In discussing early buddy films (and specifically the relationship between John Gilbert and Lars Hanson in Flesh and the Devil) Vito writes: "The primary buddy relationships in films are those between men who despise homosexuality yet find that their truest and most noble feelings are for each other. There is a misogyny here that goes beyond simple hatred for women and things feminine. If the truly masculine man hated women — in the sense that he trusted only men as true friends — what then would be his reaction to homosexuals who are perceived to be "like" women yet are in fact male? It would be even more violent, it seems, for gays are the manifestation of what stands between men's complete love of other men and their acceptance of women as friends. Always wary that they might appear too effeminate and therefore queer (like women), men have never been granted the full emotional potential they might have had on film."
The Celluloid Closet has become the "Bible" that it is because it was ambitious, took a broad view of the landscape, had a straightforward thesis and was brought ought widely by a mainstream publisher. Vito's fundamental objective was to draw attention to the fact that we deserved better portrayals of queer characters on screen (especially by Hollywood, hence his limited treatment of non-American films — and, as you surely know, he did address this in the second edition which includes reflections on Almodovar, von Praunheim, Visconti and other European directors). Through his life and work he made significant contributions towards that goal and deserves the respect and admiration he has earned. It's great to see you mention all these other wonderful LGBT film books which are also must-read contributions to the field (although I would also argue that Parker Tyler's approach to his material in Screening the Sexes is a taste I have yet to acquire). Subsequent (post-Celluloid Closet) titles also really worth reading include Richard Dyer's Now You See It; Ray Murray's Images In The Dark, Andrea Weiss's Vampires & Violets and Boze Hadleigh's The Lavender Screen.Jenni Olson LGBT filmmaker and film historian (and author of The Queer Movie Poster Book and The Ultimate Guide to Lesbian & Gay Film and Video)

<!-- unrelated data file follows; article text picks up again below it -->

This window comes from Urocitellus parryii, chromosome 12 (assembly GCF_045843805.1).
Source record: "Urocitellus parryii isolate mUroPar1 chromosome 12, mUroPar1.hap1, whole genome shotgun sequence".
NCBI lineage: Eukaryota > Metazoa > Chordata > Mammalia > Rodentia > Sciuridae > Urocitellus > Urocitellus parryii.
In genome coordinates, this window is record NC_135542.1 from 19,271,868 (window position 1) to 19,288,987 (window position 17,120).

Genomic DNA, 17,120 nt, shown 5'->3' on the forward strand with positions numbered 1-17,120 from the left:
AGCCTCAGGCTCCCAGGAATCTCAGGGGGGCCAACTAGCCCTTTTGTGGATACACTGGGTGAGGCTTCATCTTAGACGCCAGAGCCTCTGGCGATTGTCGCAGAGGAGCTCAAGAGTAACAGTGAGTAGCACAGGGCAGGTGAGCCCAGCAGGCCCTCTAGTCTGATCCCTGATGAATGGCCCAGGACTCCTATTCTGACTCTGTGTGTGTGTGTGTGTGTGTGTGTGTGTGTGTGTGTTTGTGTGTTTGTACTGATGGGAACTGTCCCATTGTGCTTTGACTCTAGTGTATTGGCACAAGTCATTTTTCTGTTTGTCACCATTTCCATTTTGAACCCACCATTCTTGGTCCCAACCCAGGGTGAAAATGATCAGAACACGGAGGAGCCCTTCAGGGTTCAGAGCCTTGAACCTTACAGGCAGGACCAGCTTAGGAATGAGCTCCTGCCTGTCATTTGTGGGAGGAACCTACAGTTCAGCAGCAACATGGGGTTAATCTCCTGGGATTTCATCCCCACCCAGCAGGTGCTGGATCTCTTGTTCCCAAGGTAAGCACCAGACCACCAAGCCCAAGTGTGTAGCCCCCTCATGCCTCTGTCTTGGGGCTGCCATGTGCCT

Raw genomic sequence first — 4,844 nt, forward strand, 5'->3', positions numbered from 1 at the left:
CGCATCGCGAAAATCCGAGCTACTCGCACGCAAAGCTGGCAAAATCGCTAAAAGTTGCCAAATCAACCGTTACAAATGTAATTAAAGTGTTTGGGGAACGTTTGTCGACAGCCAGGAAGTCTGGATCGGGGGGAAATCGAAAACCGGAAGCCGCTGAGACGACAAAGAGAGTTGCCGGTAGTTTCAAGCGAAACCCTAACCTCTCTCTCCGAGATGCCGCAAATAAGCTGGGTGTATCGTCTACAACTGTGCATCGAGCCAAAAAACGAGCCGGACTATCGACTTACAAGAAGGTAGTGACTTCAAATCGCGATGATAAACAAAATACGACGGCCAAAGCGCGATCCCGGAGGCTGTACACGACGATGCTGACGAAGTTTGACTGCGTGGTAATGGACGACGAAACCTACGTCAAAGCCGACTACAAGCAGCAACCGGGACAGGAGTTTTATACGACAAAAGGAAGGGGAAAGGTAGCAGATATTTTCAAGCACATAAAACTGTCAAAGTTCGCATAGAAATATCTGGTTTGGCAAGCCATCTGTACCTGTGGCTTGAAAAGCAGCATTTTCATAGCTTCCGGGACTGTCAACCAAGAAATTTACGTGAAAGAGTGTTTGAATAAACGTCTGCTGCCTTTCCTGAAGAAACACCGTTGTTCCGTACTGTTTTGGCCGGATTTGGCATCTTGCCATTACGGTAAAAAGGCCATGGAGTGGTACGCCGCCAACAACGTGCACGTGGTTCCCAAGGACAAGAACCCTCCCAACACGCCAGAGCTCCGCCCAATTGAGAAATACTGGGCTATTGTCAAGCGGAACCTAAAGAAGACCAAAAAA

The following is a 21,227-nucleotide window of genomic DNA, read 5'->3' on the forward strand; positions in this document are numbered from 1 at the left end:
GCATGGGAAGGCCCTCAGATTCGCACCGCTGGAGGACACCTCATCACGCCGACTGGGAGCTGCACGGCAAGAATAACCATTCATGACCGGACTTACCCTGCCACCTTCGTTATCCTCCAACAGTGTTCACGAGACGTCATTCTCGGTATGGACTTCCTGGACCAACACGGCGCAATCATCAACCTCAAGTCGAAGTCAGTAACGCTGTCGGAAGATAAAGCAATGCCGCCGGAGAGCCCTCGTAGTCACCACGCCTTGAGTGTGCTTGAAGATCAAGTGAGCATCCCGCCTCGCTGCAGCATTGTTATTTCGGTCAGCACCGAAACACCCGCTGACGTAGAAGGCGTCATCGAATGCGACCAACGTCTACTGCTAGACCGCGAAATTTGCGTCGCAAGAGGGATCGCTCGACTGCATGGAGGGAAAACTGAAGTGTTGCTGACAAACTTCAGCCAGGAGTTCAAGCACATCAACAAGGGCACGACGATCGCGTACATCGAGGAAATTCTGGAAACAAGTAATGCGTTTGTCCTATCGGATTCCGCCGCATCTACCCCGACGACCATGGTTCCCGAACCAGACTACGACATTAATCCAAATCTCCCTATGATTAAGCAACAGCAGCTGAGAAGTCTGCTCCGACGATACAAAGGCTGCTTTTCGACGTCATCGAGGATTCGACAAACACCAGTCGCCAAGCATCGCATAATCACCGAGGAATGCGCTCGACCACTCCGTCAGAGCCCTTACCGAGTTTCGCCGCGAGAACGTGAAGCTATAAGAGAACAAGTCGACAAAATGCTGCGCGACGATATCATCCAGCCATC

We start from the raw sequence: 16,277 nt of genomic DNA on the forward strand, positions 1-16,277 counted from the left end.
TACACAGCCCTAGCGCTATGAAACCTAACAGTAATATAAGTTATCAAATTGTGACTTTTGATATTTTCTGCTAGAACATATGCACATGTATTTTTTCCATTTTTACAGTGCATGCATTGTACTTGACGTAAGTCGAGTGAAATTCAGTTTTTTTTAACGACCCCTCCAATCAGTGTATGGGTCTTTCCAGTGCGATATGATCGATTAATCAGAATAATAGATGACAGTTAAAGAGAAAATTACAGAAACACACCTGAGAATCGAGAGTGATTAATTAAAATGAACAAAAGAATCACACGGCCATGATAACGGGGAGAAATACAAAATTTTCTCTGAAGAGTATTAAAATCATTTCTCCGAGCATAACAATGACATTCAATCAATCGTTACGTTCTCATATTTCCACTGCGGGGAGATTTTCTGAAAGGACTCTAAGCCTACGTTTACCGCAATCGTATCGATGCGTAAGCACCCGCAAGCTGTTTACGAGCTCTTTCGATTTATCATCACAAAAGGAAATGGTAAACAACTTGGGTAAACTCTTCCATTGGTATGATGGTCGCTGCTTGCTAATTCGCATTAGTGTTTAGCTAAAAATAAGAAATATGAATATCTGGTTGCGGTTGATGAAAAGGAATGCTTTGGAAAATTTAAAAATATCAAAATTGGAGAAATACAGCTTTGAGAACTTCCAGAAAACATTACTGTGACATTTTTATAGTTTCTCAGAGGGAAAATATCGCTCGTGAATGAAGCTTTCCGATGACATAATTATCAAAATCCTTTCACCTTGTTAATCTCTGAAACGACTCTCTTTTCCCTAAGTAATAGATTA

Sunday, March 03, 2013
Highlights of the week included the following TED Talks: the former Governor of Michigan, Jennifer Granholm making the case for jobs and clean energy; the surprisingly smart and super articulate Bono talking about his work on global poverty reduction; photographers Sebastiao Salgado and Camille Seaman; Tesla/Solar City founder Elon Musk; the teenage scientists Taylor Wilson and Jack Andraka; L.A. urban gardening activist Ron Finley and Australian math geek Adam Spencer.
I also especially enjoyed Phil Hansen on creativity arising out of limitations; Freeman Hrabowski on education; deep sea squid researcher Edith Widder; the young Kenyan inventor Richard Turere; Mohamed Jemni's WebSigns ASL avatar translator and Alex Laskey on reducing household energy use and his organization, OPower. As well as the musical performances of the Sleepy Man Banjo Boys, Amanda Palmer and Ji-Hae Park.
Most of these are not up on the TED site yet but keep an eye out for them in the coming weeks.
In addition to the amazing array of TED Talks I was especially excited to experience the TED Fellows program of up and coming thinkers, activists, artists and innovators. You can find out more about the TED Fellows program — including how to apply — right here. I also got to meet and talk with tons of interesting TED attendees. The guest list is as impressive as the line-up of speakers.
Next year's conference will take place March 17-21st in Vancouver, BC, Canada. Click thru to find out how to apply.